Poetic License: Pedrito II
In Memoriam Peter Paul Pacheco (Pedrito) 1924-1944
It wasn’t at all like the movies,
There was no last thing for him to tell me,
No brotherly advice, no dying wish.
I couldn’t sit through the Coming Attractions
And wait for him to come on again:
His screen was blank forever.
This was the fact of death
His cold clammy face
Made me face for the first time
In the chill of Rotella’s Funeral Parlor,
Arrayed in his coffin in khaki,
Soldier hat fitted on
To cover the wound in the head,
Killed not in battle but in accident of war,
Not in glory but in unlucky break.
For a while I remembered him
Dearly and clearly, but reminiscence
Weakened with each resurrection,
And the relentless fact kept leaving
Fewer and fewer to share remembrance;
I kept thinking of him less and less
Until hardly at all,
Until almost out of mind.
But he would appear in dreams,
Often to tell me it was all a big mistake,
His death had been faked by his superiors
To allow him to go “undercover”
And he was sorry he had made us suffer —
But when could he see his nieces?
In another dream we sat on my patio
Drinking Ruppert’s beer and reminiscing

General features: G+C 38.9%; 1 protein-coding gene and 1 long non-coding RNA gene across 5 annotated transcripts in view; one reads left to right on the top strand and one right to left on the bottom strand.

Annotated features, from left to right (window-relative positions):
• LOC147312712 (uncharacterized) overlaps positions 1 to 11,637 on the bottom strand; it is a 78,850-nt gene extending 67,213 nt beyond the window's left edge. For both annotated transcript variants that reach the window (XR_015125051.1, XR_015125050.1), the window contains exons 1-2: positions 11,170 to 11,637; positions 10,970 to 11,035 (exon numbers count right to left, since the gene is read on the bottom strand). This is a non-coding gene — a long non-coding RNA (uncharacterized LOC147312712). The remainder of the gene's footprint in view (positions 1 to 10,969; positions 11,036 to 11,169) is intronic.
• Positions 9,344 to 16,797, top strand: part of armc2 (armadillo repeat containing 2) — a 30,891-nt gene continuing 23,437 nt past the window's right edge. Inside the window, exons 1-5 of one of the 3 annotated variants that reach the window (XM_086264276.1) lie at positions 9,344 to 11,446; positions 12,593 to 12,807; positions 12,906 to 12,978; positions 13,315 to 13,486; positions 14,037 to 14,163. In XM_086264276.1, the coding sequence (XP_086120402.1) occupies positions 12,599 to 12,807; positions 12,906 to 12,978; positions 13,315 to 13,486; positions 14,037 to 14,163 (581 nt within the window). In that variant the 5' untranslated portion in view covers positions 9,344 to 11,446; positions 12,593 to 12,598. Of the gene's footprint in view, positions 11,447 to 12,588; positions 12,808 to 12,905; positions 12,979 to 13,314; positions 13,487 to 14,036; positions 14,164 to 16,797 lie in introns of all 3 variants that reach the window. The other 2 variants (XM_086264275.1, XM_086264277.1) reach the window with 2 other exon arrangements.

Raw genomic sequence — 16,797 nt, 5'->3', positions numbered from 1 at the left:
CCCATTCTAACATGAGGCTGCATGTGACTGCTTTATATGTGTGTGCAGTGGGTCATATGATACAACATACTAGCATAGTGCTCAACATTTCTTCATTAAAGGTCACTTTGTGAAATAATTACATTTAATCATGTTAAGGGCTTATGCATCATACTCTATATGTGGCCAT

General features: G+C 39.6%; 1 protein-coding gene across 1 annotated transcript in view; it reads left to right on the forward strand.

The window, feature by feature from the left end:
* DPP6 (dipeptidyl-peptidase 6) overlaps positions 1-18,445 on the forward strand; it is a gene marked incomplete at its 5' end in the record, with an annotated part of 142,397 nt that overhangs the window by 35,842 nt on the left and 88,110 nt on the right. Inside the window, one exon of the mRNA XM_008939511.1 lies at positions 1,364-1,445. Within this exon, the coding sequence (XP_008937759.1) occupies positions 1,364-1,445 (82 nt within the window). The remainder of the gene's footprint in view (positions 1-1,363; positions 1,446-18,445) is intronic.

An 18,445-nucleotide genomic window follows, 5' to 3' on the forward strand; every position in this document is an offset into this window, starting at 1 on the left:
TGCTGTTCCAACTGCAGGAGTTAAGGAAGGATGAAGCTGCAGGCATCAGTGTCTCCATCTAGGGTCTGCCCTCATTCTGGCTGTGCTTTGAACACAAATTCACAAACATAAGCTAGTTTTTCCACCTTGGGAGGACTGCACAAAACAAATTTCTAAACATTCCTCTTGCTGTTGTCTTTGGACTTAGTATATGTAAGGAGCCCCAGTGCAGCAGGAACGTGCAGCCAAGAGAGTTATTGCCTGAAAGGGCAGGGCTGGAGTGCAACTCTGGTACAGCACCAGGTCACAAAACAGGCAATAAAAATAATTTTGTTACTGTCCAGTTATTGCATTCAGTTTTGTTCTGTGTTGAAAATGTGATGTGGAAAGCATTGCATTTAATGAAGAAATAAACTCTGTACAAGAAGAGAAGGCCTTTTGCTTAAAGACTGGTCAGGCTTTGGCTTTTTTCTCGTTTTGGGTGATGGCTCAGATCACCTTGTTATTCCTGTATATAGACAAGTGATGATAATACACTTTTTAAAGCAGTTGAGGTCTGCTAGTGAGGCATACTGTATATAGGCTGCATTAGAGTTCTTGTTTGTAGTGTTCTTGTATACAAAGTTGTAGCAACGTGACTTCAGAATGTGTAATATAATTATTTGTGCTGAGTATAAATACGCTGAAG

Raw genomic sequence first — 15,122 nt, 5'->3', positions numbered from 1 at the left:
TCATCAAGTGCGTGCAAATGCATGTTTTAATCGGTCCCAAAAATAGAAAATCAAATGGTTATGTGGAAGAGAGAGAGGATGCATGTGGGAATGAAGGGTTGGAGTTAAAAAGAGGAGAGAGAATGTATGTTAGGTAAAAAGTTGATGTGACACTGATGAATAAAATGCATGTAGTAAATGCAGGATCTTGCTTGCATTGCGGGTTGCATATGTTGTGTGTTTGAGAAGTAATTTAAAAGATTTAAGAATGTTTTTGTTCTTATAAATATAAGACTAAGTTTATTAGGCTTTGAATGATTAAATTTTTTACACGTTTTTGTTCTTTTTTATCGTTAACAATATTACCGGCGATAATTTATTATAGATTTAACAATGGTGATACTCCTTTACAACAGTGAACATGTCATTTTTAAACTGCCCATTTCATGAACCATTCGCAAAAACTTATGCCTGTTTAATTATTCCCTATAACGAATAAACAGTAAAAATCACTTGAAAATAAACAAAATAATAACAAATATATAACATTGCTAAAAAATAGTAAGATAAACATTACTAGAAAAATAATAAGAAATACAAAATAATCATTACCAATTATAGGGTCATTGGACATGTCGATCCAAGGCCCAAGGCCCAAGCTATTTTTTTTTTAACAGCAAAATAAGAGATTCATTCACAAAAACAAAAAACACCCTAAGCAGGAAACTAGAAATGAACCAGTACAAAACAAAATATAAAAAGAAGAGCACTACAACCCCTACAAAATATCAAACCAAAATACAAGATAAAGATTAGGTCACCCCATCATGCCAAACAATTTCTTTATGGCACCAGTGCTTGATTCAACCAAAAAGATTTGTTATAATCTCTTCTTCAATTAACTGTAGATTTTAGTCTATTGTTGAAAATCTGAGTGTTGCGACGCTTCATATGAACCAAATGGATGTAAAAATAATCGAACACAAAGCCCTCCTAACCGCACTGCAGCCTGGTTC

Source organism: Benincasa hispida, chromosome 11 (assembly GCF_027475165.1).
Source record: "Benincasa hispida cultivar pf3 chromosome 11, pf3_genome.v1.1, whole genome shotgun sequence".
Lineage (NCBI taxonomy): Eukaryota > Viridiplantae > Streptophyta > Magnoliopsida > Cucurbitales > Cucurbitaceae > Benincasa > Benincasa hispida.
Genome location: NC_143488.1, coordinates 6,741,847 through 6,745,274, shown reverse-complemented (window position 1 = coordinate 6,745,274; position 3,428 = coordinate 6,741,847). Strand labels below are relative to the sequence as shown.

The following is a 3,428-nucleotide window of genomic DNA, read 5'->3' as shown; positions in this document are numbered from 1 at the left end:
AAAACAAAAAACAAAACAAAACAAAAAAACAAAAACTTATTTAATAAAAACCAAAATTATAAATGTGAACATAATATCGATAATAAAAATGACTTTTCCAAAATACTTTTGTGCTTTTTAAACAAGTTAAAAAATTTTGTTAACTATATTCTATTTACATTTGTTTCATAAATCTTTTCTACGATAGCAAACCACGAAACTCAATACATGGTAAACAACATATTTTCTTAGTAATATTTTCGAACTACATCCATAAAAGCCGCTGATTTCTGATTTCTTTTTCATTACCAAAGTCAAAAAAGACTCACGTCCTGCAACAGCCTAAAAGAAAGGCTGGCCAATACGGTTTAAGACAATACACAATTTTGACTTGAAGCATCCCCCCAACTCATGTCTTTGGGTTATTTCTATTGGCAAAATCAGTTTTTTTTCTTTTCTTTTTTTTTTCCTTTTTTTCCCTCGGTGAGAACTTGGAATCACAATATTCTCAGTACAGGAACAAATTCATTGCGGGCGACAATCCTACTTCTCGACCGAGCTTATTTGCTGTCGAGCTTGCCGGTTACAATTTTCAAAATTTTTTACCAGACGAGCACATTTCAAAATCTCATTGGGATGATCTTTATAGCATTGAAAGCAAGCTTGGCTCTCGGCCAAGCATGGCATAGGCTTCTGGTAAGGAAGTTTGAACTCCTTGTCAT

About the old neighborhood,
He had acquired a wife and two children,
And we watched the cousins play.
But on the soundtrack of every dream
A voice like my own kept whispering:
Whose face was that you kissed in Rotella’s?
Whose grave is that in Pinelawn?
Then he stopped appearing altogether,
And for the longest time
In the feverish daylight of waking,
There were only glints of thought,
Or occasional wisps of memory
To remind me I had not always been
Without a brother.
Now as the deaths keep piling up
And the distance between us
Like daylight in winter
Grows relentlessly shorter,
He reappears in reverie
As in a sequel
To the movie I once loved,
To pick up seventy years later
From where “The End” left off,
And we get to share our manhood
And talk about women and sports,
And we are there for each other
At births, graduations, weddings
And our parent’s funerals,
And on the soundtrack of Pedrito II
A voice like his keeps saying:
“That wasn’t my face in Rotella’s,
I am not buried in Pinelawn”
But then, in sudden flashback,
The cold clammy fact of him
Intrudes in black and white,
His screen goes blank again
And there is only present and pain.
Dearest only brother,
Never father, never uncle,
Too briefly lover,
Of all who have ever lived
You are the one most like me.
Now three times longer unlived,
The life you lived still lies
Embedded in my own,
And what is left of you will remain
In whatever is left of me
Until I face for myself
The fact of death
I first learned to face
When I kissed you so uneasily
In Rotella’s Funeral Parlor,
13th Street and Avenue A,
New York City.